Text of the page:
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The Ethnic Conflict Research Digest

2000, Vol. 3 No. 1 .


Dangerous Peace: New Rivalry in World Politics
Alpo M. Rusi

Oxford: Westview Press
208pp. Index. Bibl. Pb.: 17.50; ISBN 0-8133-3496-9



Long before anyone anticipated the end of the Cold War there were those who were contemplating the variety of contradictory tendencies in the international system. Kratochwil, for example, was identifying one of the identifiable traits in the system as 'the result of the power differentials among nations and the tensions between bounded political systems and unbounded exchanges such as economic, ideological or informational transactions'. That is one of the major themes in this book in which Alpo Rusi moves from a prior interest in European matters to adopting a more dynamic approach to the lack of a global security system in the new world order. Rusi centres his remarks on the concepts of "geoeconomics" and "geopolitics" neatly encapsulated in an epigraph from Louis Pauly: ' The logic of markets is borderless, but the logic of politics remains bounded'. The tension contained within that one statement is one indication as to why we are living under an uneasy system of complex interdependence. At one end of the continuum is the United States' role in the new World Order with a foreign policy which has been described by one commentator as 'hubris and fragmentation', and a self-perception as night watchman and moral compass. At the other end are the security and geopolitical repercussions of the rise of China and a sino-centred Asia as a world power centre. Somewhere in the middle is the 'decamping of the state from the commanding heights', to quote Yergin and Stanislaw. Add to that the uncertain role of the World Trade Organisation as demonstrated so uncertainly towards the end of last year in Seattle. The author's conclusion to all of this is that we are departing the American century and leaning towards the Asian and Pacific century. Rusi handles all of this complexity with considerable sophistication, remarkable learning and great lucidity. He has worn his scholarship lightly to produce a provocative and worrying analysis. If we are to garner some comfort from all of these trends perhaps we should return to Kratochwil and his concept of "functional regimes" which, it was hoped, 'would not only downgrade the importance of national boundaries, but could, through the expansion of transboundary cooperative networks, lead to "peace in parts" '.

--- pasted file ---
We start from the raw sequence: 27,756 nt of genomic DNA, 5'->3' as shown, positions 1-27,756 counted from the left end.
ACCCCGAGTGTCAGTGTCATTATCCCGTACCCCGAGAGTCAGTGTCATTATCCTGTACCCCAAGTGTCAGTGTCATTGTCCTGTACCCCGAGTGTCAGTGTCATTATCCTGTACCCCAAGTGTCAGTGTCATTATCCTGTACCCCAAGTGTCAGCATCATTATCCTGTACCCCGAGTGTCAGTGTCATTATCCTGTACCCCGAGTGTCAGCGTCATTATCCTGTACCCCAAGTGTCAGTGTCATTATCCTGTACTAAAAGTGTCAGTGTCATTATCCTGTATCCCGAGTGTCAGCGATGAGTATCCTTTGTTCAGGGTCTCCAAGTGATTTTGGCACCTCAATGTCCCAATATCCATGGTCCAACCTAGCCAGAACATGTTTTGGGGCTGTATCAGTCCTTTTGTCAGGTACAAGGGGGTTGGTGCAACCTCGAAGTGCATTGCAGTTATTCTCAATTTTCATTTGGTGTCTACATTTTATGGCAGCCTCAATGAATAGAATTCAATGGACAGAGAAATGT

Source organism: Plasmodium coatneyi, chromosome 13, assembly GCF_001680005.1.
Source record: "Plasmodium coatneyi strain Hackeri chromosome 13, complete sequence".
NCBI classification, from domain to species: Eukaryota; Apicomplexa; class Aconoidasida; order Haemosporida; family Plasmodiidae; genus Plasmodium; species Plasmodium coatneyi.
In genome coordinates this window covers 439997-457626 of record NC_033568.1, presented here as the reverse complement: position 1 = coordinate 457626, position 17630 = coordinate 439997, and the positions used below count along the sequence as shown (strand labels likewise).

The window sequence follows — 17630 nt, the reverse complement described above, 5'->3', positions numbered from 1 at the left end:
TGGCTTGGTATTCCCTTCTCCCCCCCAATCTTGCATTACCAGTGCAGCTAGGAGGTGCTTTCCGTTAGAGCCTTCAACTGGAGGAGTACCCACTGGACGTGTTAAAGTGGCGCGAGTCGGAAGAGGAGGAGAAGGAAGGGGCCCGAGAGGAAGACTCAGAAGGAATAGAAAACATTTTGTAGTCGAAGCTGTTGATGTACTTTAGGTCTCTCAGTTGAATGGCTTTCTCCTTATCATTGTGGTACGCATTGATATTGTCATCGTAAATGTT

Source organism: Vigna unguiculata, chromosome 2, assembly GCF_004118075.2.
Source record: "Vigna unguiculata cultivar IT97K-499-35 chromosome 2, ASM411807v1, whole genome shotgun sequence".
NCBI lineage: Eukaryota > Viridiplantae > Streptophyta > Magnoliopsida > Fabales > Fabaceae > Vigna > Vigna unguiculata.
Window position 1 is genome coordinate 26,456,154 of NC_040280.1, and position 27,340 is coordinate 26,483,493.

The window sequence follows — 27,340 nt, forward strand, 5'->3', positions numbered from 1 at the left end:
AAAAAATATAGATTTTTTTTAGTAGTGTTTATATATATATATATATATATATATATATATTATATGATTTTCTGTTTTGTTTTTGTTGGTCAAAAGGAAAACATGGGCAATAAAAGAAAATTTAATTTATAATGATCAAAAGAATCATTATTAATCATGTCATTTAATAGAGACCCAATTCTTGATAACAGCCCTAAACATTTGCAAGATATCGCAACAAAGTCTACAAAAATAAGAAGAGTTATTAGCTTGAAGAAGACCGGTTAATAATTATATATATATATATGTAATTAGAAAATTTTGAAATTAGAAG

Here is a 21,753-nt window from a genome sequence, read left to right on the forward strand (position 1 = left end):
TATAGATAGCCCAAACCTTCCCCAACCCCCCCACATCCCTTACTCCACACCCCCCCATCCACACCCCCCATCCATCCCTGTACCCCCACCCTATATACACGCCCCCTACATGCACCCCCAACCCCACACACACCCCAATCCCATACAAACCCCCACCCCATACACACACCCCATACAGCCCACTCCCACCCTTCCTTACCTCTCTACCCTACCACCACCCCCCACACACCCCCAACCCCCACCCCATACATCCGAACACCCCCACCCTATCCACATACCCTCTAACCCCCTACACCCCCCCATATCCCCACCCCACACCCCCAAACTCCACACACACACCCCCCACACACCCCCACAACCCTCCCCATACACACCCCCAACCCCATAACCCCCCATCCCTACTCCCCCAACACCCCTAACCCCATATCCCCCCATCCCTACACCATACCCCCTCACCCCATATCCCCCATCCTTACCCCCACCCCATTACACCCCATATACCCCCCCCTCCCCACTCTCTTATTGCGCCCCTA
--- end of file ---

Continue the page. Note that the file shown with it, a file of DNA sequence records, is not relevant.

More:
Paul Arthur



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